Types of Coronavirus

I thought a brief overview of the coronaviruses strains would be helpful.

Coronavirus: Any of a family (Coronaviridae) of single-stranded RNA viruses that have a lipid envelope studded with club-shaped projections, infect birds and many mammals including humans, and include the causative agents of MERS, SARS, and COVID-19.

There are more than 200 types of coronaviruses. Most are only contagious to animals.

There are seven types of coronaviruses that are contagious to humans.

Four types (NL63, 229E, OC43, and HKU1) are responsible for 15 to 30% of the world’s common cold cases every year and are considered endemic.

Two other types are considered epidemic: Severe acute respiratory syndrome (SARS) and Middle East respiratory syndrome (MERS). The SARS outbreak, which affected 26 countries, first infected humans in the Guangdong province of southern China in 2002, and MERS, which was first reported in 2012, is prevalent in the Middle East.

Severe acute respiratory syndrome coronavirus 2 (SARS-CoV-2) is the scientific name of the virus that causes the disease COVID-19. For simplicity, I use COVID-19 interchangeably when referring to the disease or the virus. This virus originated in Wuhan, China in 2019 and is currently a pandemic.  People are usually referring to COVID-19 when they say coronavirus, but technically that is the virus family, not the virus itself.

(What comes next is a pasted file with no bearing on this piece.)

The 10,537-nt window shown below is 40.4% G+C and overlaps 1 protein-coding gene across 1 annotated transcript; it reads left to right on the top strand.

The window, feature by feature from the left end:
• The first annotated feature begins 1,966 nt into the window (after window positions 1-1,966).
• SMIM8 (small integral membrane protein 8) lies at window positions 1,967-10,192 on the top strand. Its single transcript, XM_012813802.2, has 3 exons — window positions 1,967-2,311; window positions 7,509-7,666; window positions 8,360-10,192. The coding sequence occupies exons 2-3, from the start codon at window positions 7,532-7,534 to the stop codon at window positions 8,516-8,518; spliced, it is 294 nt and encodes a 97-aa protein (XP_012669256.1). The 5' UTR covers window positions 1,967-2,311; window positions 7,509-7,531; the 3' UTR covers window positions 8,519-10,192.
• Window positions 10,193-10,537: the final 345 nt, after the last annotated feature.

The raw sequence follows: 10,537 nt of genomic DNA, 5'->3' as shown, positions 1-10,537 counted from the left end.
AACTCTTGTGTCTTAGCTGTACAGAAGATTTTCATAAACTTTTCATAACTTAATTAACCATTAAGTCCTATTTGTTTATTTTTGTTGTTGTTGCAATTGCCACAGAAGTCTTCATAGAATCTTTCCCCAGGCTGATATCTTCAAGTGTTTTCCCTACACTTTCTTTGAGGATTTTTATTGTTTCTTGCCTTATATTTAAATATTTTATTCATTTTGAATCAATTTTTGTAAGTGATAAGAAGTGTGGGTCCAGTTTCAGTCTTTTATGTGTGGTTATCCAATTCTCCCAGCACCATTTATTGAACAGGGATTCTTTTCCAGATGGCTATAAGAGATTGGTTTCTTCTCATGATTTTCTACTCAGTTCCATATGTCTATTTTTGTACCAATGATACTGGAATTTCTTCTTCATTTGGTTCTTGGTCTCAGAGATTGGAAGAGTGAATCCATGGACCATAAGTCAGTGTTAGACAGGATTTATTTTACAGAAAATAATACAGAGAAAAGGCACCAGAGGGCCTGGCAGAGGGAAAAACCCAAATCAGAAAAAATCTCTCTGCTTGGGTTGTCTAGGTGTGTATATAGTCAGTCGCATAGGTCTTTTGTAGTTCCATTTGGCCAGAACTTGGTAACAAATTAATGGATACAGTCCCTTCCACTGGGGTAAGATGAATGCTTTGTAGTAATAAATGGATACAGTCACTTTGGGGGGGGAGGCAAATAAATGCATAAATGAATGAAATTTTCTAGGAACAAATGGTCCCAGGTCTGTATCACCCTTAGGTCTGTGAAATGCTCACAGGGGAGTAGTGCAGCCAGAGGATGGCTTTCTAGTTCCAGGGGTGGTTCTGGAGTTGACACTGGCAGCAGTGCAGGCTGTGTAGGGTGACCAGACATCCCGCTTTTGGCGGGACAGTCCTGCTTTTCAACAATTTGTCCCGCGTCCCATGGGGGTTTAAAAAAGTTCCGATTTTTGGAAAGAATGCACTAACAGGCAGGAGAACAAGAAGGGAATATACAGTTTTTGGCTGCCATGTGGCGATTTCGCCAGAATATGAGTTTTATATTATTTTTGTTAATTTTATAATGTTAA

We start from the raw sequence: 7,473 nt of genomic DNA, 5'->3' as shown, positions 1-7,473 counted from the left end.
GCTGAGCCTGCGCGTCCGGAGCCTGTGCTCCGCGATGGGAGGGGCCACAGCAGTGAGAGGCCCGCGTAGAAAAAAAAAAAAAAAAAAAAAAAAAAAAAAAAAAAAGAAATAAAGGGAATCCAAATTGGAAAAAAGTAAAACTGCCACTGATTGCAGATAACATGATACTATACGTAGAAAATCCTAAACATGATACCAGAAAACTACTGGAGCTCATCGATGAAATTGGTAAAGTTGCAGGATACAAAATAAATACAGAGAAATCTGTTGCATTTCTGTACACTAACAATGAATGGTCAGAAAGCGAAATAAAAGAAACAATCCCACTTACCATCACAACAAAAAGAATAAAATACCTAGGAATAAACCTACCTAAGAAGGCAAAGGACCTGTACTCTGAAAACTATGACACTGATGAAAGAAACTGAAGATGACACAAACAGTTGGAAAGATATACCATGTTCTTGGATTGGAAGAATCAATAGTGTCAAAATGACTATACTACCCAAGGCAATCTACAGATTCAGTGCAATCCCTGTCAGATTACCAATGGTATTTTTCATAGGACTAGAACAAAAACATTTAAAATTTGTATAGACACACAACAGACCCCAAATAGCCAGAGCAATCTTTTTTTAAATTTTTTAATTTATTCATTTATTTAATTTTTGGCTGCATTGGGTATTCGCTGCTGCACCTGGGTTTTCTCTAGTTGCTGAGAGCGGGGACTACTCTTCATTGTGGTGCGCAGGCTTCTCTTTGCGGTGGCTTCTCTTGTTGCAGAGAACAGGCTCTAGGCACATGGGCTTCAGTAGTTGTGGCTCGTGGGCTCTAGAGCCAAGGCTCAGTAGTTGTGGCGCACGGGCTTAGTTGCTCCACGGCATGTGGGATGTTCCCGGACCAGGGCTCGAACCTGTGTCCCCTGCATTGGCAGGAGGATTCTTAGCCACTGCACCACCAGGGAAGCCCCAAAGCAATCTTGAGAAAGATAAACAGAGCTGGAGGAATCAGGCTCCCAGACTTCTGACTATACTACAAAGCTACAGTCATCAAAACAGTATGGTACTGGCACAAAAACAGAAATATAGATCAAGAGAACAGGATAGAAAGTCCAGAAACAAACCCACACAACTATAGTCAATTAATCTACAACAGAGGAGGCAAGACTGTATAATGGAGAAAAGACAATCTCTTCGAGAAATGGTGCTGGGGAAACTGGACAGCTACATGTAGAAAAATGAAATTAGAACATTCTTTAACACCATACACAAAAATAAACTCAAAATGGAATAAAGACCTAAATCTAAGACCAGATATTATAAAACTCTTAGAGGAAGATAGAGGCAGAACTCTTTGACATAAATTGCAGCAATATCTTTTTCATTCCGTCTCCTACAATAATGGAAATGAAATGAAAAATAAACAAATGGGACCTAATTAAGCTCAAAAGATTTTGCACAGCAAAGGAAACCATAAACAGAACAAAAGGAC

The main difference lies in the severity of the illnesses they cause. The first four respiratory viruses range from mild to medium, while SARS and MERS can cause respiratory illness of high severity. The data obtained so far shows that COVID-19 has by far the widest range of severity, ranging from mild to severe.

Range of Severity.GIF
The exact COVID-19 mortality rate is unknown at this time. The mortality rate of any pandemic is likely to be overestimated at the start of an outbreak because a lot of mild cases are missed. With COVID-19, studies are showing almost half of all infected people can be asymptomatic – meaning the virus is not always detected and therefore not recorded.

Estimates show the COVID-19 mortality rate as slightly to moderately more fatal than most flu strains.The mortality rate for influenza is estimated around 0.1%. It is commonly cited than in an average year, influenza kills 500,000 people worldwide. Compared to the four respiratory coronaviruses, the mortality rate for COVID-19 is much higher. Although compared to SARS (9.6%) and MERS (34.4%), COVID-19 shows a lower mortality rate with a wider spread (higher R0), making the total number of deaths greater. The image below shows COVID-19 at 2%, which is higher than most current projections.

Fatality of COVID.GIF

Stay safe, stay strong!